Oscar nominations have showered on Irish film and at the roll-out of the red carpet, we crowd-cluster around Irish arts and culture. Success is sweet and to be celebrated. However, art does not fall from a glitter ball, ready-made. It is nourished in an ecosystem where artists are supported and ideas are rehearsed and developed.
In Ireland that ecosystem is malnourished. Too many cuts have stripped away confidence in our cultural community. In the arts we march to the beat of a different drum and insist to our better selves that, as dancers, singers, painters, actors, and directors, we occupy an irreplaceable position in Irish life.
Some say the divide in our country is whether we are an economy or a society first. The real debate is about whether as a nation we still have a spirit. Art is language without which we cannot speak or sing, mourn or celebrate. It is essential for life.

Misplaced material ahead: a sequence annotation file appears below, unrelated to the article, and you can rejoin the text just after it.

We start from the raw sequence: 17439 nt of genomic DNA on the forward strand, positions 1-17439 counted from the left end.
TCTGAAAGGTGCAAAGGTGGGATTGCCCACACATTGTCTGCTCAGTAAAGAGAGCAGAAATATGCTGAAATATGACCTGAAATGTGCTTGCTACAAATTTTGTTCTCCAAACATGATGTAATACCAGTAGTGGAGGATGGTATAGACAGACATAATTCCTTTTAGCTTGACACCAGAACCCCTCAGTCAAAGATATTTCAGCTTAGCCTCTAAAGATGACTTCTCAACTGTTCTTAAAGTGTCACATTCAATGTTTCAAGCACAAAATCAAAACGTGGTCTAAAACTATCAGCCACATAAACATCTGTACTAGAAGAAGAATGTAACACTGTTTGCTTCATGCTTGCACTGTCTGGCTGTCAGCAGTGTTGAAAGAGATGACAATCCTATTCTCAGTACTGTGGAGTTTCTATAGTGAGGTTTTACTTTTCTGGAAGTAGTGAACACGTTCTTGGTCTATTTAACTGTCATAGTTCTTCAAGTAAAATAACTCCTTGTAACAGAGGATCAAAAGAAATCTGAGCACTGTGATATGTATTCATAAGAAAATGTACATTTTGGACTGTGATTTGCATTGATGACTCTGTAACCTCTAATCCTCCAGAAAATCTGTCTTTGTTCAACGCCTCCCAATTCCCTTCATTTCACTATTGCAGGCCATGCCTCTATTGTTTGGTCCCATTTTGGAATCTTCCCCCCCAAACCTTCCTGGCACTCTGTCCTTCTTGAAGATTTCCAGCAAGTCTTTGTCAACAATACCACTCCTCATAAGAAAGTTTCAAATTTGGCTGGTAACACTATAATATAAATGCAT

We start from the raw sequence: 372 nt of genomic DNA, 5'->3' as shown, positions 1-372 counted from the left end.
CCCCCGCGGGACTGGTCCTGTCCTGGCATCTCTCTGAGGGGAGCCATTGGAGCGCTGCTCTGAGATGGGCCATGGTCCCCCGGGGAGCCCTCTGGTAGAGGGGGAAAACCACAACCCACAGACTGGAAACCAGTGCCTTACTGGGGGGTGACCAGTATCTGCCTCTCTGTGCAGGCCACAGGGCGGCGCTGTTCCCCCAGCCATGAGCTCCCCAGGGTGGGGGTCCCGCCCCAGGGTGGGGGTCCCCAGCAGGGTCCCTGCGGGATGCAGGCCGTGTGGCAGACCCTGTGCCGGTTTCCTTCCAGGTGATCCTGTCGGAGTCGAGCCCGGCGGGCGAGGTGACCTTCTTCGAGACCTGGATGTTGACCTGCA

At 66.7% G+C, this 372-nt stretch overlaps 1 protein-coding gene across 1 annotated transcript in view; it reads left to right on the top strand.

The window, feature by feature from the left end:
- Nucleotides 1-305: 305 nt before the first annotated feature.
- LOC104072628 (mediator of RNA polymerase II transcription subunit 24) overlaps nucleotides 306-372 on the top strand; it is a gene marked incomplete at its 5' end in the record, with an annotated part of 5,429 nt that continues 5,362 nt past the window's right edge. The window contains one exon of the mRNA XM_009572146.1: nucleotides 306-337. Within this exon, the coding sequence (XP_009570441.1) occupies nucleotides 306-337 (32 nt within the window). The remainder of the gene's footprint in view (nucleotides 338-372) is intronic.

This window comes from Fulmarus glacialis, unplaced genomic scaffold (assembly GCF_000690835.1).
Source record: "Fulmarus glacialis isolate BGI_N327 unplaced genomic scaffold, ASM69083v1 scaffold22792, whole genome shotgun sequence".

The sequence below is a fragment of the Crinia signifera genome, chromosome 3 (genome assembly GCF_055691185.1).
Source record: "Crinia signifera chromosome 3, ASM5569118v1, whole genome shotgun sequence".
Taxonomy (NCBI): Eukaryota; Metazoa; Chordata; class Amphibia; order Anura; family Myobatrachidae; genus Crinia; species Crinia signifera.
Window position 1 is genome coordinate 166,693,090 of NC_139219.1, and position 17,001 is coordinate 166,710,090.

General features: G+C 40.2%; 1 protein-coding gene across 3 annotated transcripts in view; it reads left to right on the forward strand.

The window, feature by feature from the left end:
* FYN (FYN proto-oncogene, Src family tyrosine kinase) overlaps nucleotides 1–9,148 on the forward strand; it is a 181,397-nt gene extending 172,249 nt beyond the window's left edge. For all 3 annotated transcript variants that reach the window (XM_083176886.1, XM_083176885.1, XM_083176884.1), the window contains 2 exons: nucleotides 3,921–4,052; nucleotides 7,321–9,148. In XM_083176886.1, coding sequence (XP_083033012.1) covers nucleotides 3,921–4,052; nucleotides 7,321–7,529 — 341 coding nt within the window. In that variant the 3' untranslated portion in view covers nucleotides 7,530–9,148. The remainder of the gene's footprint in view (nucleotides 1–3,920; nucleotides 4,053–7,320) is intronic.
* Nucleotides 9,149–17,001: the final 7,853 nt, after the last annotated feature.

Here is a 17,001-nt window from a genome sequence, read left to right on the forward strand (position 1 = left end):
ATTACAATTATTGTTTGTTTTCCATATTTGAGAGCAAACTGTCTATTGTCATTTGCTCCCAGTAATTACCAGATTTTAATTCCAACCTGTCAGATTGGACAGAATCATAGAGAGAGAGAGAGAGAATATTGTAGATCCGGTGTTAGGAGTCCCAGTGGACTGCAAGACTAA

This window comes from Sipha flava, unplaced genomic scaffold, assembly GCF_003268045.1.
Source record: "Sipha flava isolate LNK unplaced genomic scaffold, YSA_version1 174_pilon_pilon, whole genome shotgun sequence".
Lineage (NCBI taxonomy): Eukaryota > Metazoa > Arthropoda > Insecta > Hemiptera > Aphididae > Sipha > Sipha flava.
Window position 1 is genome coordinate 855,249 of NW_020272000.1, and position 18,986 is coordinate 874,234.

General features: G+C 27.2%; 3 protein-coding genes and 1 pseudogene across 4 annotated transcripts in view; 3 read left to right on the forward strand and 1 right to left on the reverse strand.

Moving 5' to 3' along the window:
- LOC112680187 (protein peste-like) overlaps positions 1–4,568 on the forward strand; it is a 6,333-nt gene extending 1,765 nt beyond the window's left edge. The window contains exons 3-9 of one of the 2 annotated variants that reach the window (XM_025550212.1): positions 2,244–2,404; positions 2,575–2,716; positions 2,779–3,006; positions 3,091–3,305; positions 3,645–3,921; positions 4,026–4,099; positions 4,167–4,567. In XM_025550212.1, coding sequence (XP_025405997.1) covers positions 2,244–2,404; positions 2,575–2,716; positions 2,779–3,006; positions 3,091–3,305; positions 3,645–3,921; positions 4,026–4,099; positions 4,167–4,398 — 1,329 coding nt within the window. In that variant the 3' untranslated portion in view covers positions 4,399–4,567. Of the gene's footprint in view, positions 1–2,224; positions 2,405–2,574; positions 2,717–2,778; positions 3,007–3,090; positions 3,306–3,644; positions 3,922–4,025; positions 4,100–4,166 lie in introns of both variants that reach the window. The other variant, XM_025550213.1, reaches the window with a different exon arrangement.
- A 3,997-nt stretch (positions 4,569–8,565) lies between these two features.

The nourishing infrastructure, from local government, to the Arts Council, to the Film Board, the Heritage Council and national cultural institutions is now unequal to supporting our art, scholarship, or heritage. The essential step I call for, is that this is called-out.
As the results from the general election unfold the Irish people want to hear from our politicians what they imagine and plan for our arts, culture, and heritage. By being pigeon-holed for festival days, creativity is diminished, under-unexplored. I purposely champion not just the Arts Council alone, but the wider, interplay between our heritage, our national collections, and cultural institutions.
2016 is an opportunity not just for commemoration; it demands vision. My call on the next government is to bring art, culture, and heritage back from the margins and to place it centre stage within our state.